Chinese President Xi Jinping attends the closing session of the National People's Congress (NPC) at the Great Hall of the People in Beijing, China May 28, 2020. REUTERS/Carlos Garcia Rawlins(REUTERS)
Chinese President Xi Jinping attends the closing session of the National People's Congress (NPC) at the Great Hall of the People in Beijing, China May 28, 2020. REUTERS/Carlos Garcia Rawlins(REUTERS)

Top Xi Jinping critic arrested in China

Xu Zhangrun published an essay in February blaming the culture of censorship under Xi for the spread of the coronavirus in China.
Beijing | By Sutirtho Patranobis | Edited by Prashasti Singh
UPDATED ON JUL 06, 2020 09:08 PM IST

Beijing police arrested a law professor who had criticised President Xi Jinping’s style of functioning and recently questioned the government’s handling of the Covid-19 pandemic on Monday.

Xu Zhangrun, 58, was arrested from his house in a Beijing suburb, Geng Xiaonan, his friend, told Bloomberg. She got to know about the arrest from his domestic helper, wife and students, Geng added.

Chinese Foreign Ministry spokesperson Zhao Lijian said at regular ministry briefing that he had no information about the arrest.

Xu had published an essay in February, blaming the culture of censorship under Xi for the spread of the coronavirus in China. Xu wrote, “China’s leader system is itself destroying the structure of governance”, adding that the chaos in the first virus epicentre of Hubei province reflected systemic problems in the Chinese state.

But that essay was only the most recent of Xu’s scathing critiques of Xi and his rule.

“In a series of essays published from early 2016 to early 2019, Xu questioned at length, and in detail, the political, economic and cultural trajectory of the People’s Republic of China under Xi Jinping, the leader of the nation’s party-state-army,” says the e-journal, China Heritage, affiliated to the Wairarapa Academy of New Sinology in New Zealand.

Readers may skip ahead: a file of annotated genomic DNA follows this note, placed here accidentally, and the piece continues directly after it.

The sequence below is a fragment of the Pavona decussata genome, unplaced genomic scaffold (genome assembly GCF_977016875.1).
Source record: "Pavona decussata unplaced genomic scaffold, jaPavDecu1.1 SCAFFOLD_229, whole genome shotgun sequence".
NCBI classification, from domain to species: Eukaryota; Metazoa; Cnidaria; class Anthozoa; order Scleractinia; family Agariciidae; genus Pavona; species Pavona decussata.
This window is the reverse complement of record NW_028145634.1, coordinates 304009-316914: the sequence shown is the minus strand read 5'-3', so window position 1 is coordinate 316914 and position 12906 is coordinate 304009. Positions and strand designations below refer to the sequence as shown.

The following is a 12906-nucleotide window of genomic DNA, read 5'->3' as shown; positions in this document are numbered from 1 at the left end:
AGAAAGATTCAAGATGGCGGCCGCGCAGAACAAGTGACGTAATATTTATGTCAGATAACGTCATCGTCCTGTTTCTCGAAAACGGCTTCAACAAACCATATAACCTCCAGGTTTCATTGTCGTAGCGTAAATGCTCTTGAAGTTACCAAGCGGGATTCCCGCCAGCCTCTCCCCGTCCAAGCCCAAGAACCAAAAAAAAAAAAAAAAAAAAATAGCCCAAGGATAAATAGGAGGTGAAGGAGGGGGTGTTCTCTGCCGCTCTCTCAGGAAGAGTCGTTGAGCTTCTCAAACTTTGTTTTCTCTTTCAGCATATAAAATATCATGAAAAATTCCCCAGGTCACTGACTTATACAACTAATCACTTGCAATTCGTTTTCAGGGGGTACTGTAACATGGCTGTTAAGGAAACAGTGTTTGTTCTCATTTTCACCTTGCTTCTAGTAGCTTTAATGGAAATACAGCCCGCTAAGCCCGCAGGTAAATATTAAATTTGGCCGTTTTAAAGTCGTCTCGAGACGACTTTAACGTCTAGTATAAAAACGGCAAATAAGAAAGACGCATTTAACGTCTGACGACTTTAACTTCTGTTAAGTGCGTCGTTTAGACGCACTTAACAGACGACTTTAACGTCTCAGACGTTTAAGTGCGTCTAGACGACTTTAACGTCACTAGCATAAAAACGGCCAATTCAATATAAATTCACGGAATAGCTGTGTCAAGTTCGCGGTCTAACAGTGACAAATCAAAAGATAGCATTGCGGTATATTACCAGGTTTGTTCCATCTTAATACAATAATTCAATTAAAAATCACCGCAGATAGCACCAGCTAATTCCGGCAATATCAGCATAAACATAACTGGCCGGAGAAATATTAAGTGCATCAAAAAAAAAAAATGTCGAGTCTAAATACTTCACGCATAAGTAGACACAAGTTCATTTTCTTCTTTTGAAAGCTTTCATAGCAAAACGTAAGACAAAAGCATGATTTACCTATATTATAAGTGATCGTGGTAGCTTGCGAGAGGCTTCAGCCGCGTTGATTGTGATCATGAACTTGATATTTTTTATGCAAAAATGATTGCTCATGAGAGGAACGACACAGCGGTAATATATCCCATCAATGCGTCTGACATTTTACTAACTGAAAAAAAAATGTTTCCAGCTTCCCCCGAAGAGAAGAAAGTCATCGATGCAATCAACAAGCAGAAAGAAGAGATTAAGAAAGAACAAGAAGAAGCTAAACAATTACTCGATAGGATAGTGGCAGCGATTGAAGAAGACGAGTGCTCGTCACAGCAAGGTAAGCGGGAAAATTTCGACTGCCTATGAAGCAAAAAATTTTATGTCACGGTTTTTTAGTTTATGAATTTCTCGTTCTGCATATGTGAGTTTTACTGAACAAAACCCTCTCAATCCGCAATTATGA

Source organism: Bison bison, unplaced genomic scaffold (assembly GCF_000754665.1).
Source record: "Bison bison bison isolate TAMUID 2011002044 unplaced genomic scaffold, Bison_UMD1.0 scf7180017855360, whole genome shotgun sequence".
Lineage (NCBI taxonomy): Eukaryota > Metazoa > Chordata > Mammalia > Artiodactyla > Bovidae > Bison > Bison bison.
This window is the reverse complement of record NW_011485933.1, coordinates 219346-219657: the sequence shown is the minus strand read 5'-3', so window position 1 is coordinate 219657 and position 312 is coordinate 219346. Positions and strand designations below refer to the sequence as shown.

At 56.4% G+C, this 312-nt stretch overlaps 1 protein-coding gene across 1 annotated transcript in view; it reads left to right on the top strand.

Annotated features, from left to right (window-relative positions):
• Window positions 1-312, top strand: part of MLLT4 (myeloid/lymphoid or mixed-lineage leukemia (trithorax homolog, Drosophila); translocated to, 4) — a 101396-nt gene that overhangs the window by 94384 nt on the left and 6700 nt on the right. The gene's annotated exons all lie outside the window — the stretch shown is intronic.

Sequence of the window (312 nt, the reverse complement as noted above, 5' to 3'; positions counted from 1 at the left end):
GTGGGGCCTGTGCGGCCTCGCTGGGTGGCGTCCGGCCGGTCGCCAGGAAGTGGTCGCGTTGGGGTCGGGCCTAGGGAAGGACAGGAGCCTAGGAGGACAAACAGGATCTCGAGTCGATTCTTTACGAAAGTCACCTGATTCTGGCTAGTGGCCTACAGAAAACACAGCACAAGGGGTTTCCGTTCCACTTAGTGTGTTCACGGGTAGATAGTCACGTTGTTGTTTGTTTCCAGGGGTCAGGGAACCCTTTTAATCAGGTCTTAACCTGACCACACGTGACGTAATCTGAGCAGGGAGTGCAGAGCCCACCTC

A China Heritage article on Xu says in late July 2018, Xu published ‘Immient Fears, Immediate Hopes’, a 10000-word article. In it, Xu not only questioned Xi Jinping’s ‘dispensation’, he also offered concrete policy suggestions to “…counter the authoritarian revanchism” (or a policy to retaliate) of Xi’s ‘New Epoch’.

In some of his essays, Xu didn’t even take President Xi’s name.

In March, 2019, Xu told selected foreign media that he had been placed under investigation by the Tsinghua University. At the time, Chinese state media was quick to slam Xu.

“Several politically extreme articles have made Xu stand out from dissidents in China since 2018... He must be certain that one cannot keep his teaching position for long at a top university with an open stance of political confrontation. His stand has forced the university to adopt a different attitude,” the nationalistic tabloid, Global Times had reported in March, 2019.

“The treatment Xu has received may not surprise those familiar with him. One can never find a top university in any country tolerating a professor with such an aggressive anti-establishment view,” it said.

Xu, GT reported, had told the media during his interaction in March, 2019, that he “could end up in prison” for his writings.

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